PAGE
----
The fact that Africa’s most populous country runs dangerously on a mono-product economy oiled by cheap hydrocarbon deposits, underscores this heavy dependence on natural resources. The discovery of huge deposits of hydrocarbon has continued to encourage some sort of mental laziness in our leaders over the years who abandoned our areas of competence due to cheap petro-dollars flowing from crude oil and gas exports. This malaise of mental laziness of our successive leaders has created a lacuna in the harnessing of the potentials of agriculture and exploration of the solid minerals sector as well as the delivery of social services to 167 million citizens and this is where the private sector comes in to plug the gap by turning the challenges of providing food, fuel, feed and fibre for an increasing population -at this time of climate change, into opportunities for foreign direct investments to make good returns on investment. Africa’s second largest economy is endowed with the most fertile land mass you can find anywhere in the world and just beneath Nigeria’s top soil is massive home to huge deposits of rare earth metals and other minerals that are in high demand in the global markets to support cleantech and smart electronics development. In Nigeria for instance, about fifty percent of the total farm produce gets destroyed or damaged right there on the farm before it gets to the market and this creates a yawning gap for people out there to come and invest in food processing and value addition to the farm produce thereby creating amazing opportunities down the food supply chain.
What’s the best way to find potential Nigerian business contacts?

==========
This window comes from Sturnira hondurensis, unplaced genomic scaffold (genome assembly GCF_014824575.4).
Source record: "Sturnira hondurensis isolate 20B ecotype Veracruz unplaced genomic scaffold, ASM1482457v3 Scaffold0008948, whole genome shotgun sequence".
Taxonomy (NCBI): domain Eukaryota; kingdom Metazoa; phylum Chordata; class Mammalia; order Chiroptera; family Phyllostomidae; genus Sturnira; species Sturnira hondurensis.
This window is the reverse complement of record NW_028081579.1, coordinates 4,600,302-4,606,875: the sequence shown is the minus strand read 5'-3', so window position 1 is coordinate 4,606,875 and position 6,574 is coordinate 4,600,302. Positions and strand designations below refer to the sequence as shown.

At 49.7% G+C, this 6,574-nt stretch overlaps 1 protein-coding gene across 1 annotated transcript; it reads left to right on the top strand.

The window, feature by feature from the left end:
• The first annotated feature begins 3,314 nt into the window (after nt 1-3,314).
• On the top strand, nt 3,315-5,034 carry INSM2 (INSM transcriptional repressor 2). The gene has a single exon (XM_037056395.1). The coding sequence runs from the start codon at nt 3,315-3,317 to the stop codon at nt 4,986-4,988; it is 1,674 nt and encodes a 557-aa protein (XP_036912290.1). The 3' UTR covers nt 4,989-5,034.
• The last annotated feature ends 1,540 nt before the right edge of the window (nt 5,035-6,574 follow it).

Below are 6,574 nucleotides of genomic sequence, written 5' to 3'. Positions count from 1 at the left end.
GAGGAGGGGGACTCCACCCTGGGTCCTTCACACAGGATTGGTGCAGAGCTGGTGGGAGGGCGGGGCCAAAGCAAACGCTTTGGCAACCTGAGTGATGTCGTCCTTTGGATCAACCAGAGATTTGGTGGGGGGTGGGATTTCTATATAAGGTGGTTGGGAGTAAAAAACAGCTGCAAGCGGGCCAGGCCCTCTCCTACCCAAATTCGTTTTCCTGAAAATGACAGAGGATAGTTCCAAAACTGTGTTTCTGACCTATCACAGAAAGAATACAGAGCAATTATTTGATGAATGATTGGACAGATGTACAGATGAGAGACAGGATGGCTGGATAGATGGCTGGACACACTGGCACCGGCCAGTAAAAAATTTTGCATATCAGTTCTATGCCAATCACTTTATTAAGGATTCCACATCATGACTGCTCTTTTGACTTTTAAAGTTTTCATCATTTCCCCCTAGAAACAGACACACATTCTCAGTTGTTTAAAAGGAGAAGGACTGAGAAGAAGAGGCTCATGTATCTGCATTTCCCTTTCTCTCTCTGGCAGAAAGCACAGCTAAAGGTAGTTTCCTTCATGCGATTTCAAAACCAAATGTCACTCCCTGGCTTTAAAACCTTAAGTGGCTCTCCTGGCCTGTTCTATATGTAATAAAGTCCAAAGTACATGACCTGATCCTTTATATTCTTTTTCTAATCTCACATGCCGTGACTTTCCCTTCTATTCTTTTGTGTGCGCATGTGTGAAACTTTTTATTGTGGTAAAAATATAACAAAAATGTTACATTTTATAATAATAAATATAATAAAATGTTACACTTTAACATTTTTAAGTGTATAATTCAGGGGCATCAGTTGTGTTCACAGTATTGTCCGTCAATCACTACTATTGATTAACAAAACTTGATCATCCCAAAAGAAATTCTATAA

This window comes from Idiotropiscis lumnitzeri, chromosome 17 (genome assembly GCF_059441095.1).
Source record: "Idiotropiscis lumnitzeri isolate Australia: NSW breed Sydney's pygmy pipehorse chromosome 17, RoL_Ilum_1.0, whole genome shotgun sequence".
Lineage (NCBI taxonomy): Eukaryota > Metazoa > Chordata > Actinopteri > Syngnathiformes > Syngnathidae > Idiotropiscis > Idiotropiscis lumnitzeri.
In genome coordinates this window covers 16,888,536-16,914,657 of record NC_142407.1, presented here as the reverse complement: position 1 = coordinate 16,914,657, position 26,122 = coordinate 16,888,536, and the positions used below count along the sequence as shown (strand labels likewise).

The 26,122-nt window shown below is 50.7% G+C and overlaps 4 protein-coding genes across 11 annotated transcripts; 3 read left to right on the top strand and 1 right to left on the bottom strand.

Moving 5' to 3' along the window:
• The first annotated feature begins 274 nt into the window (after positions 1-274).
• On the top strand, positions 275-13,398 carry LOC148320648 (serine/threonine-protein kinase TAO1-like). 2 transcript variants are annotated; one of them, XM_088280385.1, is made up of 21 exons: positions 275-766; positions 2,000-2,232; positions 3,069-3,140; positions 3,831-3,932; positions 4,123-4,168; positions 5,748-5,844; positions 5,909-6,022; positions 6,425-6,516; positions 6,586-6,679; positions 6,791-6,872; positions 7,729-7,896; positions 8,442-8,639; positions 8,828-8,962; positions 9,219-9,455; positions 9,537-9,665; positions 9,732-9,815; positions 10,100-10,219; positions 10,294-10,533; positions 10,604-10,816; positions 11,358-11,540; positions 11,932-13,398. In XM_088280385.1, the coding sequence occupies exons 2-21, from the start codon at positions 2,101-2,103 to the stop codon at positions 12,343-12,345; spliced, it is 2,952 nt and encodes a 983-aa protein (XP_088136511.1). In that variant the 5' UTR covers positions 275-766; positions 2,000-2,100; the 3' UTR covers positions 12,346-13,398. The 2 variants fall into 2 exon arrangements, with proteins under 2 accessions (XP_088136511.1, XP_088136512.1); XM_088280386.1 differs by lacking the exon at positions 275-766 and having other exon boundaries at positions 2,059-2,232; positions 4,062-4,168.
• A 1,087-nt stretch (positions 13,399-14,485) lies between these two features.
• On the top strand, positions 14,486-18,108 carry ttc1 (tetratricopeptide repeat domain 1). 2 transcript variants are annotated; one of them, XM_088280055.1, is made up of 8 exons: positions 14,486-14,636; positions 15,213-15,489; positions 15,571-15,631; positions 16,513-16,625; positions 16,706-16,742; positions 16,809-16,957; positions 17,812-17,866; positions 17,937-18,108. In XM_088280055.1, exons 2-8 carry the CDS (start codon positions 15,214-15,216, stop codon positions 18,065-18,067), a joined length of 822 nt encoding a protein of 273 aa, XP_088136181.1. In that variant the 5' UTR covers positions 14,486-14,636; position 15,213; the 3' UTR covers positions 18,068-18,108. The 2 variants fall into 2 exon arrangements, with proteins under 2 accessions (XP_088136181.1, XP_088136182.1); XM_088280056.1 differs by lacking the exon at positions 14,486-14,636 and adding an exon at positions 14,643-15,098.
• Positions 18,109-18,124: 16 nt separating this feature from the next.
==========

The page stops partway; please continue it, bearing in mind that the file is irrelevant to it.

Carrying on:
Most lasting business relationships in Nigeria have been built from social interactions and informal meetings that subsequently blossom into full scale business relationships. The key to doing business and succeeding remains your contacts in Nigeria and personal commitments by the foreign investors-it all boils down to knowing the right person here who understands the terrain very well and can work out a strategy to navigate the obstacles that you will find in almost every developing country like Nigeria. I always advise my foreign friends, clients and colleagues who contact me to make enquiries about making investments in Nigeria; to start by spending their next vacation in Nigeria and use that period to get to know the country and her people better as well as have a firsthand experience of everyday life in Nigeria. This will give them an experience that no business school in the world would have taught them and it will be up to them to decide whether to invest here or not just like the computer engineer Joel Jackson who arrived in Africa in 2009 on a totally different mission with an NGO to build capacity of small-scale farmers on ways to increase their productivity but noticed that lack of decent, basic road network was at the heart of problems faced by many parts of rural Africa and for him, the capacity to buy a budget brand new car designed specifically for the rough and undulating African roads would appeal to the growing African middle class – $6,000 is cheaper than many Africans would pay for an imported second-hand car which usually attracts customs, excise and VAT charges. Mr. Jackson’s budget $6,000 brand new car has the potential to revolutionize the automotive industry in Africa and positively impact millions of lives and families because access to transportation means access to education and health services as well as economic empowerment –Joel Jackson immediately resigned his overseas job from Africa to concentrate on his booming “rugged and budget” car enterprise!